After giving a brief overview of the renewal of interest in logic and the foundations of mathematics in Göttingen in the period 1914-1921, I give a detailed presentation of the approach to the foundations of mathematics found in Behmann's doctoral dissertation of 1918, Die Antinomie der transfiniten Zahl und ihre Auflösung durch die Theorie von Russell und Whitehead. The dissertation was written under the guidance of David Hilbert and was primarily intended to give a clear exposition (...) of the solution to the antinomies as found in Principia Mathematica. In the process of explaining the theory of Principia, Behmann also presented an original approach to the foundations of mathematics which saw in sense perception of concrete individuals the Archimedean point for a secure foundation of mathematical knowledge. The last part of the paper points out an important numbers of connections between Behmann's work and Hilbert's foundational thought. (shrink)
After the 1930s, the research into the foundations of mathematics changed.None of its main directions (logicism, formalism and intuitionism) had any longer the pretension to be the only true mathematics.Usually, the determining factor in the change is considered to be Gödel?s work, while Heyting?s role is neglected.In contrast, in this paper I first describe how Heyting directly suggested the abandonment of the big foundational questions and the putting forward of a new kind of foundational research consisting in (...) the isolation of formal, intuitive, logical and platonistic elements within classical mathematics.Furthermore, I describe how Heyting indirectly influenced the abandon?ment of the old directions of foundational research by making out some lists of degrees of evidence that exist within intuitionism. (shrink)
During 1927-1931 Leśniewski published a series of articles (169 pages) entitled 'O podstawach matematyki' [On the Foundations of Mathematics] in the journal Przeglad Filozoficzny [Philosophical Review], and an abridged English translation of this series is presented here. With the exception of this work, all of Leśniewski's publications appearing after the first World War were written in German, and hence accessible to scholars and logicians in the West. This work, however, since written in Polish, has heretofore not been accessible (...) to most Western readers, and it is hoped that this translation will encourage both the study of Leśniewski's works as well as the further development of his theories. (shrink)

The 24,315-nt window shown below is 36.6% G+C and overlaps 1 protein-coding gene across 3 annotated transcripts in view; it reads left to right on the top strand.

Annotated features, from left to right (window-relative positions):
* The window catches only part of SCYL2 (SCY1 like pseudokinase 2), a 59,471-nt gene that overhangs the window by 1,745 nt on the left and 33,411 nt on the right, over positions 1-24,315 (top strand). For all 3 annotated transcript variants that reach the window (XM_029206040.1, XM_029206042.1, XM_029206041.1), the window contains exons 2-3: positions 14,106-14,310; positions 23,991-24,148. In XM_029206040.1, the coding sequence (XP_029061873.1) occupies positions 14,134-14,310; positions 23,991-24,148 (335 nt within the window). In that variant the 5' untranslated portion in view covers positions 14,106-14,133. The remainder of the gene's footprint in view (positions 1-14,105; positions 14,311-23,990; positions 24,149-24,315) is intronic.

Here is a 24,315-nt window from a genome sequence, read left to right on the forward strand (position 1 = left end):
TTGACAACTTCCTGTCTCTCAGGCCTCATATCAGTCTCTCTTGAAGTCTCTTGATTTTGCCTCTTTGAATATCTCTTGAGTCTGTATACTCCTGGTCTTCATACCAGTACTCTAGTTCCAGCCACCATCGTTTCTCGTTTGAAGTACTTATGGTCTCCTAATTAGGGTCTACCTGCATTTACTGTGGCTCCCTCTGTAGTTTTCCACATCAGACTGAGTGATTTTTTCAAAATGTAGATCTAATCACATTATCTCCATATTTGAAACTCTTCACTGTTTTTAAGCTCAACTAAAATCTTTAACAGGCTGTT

Immanuel Kant's Critique of Pure Reason is widely taken to be the starting point of the modern period of mathematics while David Hilbert was the last great mainstream mathematician to pursue important nineteenth cnetury ideas. This two-volume work provides an overview of this important era of mathematical research through a carefully chosen selection of articles. They provide an insight into the foundations of each of the main branches of mathematics--algebra, geometry, number theory, analysis, logic and set theory--with (...) narratives to show how they are linked. -/- Classic works by Bolzano, Riemann, Hamilton, Dedekind, and Poincare are reproduced in reliable translations and many selections from writers such as Gauss, Cantor, Kronecker and Zermelo are here translated for the first time. The collection is an invaluable source for anyone wishing to gain an understanding of the foundation of modern mathematics. (shrink)